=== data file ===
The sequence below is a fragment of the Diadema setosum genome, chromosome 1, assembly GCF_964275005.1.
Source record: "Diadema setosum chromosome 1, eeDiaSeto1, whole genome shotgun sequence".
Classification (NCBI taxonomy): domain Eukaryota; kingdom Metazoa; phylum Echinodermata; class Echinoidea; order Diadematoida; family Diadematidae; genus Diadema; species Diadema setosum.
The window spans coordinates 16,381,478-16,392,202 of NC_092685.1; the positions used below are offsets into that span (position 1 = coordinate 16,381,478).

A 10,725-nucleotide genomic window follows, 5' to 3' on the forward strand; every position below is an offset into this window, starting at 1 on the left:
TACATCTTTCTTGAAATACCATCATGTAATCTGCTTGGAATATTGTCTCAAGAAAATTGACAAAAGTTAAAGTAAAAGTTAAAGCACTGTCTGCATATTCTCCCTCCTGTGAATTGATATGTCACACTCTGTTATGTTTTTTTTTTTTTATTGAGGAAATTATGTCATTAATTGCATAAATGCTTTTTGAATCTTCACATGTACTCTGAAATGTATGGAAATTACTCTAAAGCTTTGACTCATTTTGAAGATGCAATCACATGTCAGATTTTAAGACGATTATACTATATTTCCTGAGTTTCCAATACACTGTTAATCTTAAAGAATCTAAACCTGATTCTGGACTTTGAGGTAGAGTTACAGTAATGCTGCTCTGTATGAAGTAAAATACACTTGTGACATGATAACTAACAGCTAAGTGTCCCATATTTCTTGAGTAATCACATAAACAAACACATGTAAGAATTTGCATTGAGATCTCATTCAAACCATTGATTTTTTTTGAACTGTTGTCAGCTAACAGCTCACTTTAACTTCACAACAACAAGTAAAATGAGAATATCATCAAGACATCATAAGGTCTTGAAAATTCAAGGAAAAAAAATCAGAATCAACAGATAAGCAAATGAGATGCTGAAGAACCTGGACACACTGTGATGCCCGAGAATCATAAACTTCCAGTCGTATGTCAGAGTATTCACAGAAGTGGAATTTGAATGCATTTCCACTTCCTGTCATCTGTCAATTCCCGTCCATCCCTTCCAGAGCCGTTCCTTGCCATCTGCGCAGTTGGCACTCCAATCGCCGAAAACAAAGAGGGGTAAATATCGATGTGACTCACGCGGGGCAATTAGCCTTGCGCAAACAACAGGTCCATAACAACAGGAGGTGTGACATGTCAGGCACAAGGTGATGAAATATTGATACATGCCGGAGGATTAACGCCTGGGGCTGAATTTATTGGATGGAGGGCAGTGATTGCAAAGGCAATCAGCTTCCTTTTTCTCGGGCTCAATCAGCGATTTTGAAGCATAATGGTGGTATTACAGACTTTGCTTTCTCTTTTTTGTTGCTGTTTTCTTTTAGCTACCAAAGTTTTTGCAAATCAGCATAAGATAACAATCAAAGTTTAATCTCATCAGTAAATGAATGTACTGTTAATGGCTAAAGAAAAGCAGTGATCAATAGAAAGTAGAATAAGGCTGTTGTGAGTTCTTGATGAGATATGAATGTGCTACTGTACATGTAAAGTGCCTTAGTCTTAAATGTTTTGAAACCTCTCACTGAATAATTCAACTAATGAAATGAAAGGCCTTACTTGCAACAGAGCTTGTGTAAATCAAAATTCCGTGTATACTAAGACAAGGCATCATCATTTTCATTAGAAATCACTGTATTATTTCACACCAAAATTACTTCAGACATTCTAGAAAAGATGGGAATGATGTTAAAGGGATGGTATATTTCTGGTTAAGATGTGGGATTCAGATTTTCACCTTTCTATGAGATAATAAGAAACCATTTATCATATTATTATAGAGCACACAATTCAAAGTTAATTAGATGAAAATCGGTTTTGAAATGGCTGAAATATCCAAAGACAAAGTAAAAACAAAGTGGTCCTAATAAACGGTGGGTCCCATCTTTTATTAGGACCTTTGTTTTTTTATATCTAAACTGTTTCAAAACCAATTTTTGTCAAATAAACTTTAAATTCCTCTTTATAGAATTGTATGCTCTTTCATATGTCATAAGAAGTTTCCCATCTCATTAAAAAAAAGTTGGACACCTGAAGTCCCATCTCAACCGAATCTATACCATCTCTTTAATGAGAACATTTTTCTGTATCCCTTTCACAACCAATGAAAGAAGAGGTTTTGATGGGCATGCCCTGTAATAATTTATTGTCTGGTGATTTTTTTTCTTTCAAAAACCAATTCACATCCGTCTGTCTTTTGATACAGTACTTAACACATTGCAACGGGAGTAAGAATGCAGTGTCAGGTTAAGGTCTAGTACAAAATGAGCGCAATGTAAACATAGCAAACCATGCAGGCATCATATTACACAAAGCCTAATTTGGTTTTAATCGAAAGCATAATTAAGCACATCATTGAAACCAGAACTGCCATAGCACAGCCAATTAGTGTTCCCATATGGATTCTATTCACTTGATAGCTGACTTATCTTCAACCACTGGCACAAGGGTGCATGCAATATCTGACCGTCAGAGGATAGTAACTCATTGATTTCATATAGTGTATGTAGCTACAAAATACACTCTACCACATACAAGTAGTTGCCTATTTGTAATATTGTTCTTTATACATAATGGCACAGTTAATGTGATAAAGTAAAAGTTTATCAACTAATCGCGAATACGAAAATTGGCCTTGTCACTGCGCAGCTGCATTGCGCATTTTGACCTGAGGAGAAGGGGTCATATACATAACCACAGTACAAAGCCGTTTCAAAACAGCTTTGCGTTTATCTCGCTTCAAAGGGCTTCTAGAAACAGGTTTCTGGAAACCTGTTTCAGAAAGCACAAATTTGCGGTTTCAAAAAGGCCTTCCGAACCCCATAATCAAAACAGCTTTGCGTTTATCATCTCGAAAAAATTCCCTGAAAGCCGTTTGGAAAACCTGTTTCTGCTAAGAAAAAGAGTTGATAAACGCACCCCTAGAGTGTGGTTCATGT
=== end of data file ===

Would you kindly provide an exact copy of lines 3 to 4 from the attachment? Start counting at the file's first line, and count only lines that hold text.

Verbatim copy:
Classification (NCBI taxonomy): domain Eukaryota; kingdom Metazoa; phylum Echinodermata; class Echinoidea; order Diadematoida; family Diadematidae; genus Diadema; species Diadema setosum.
The window spans coordinates 16,381,478-16,392,202 of NC_092685.1; the positions used below are offsets into that span (position 1 = coordinate 16,381,478).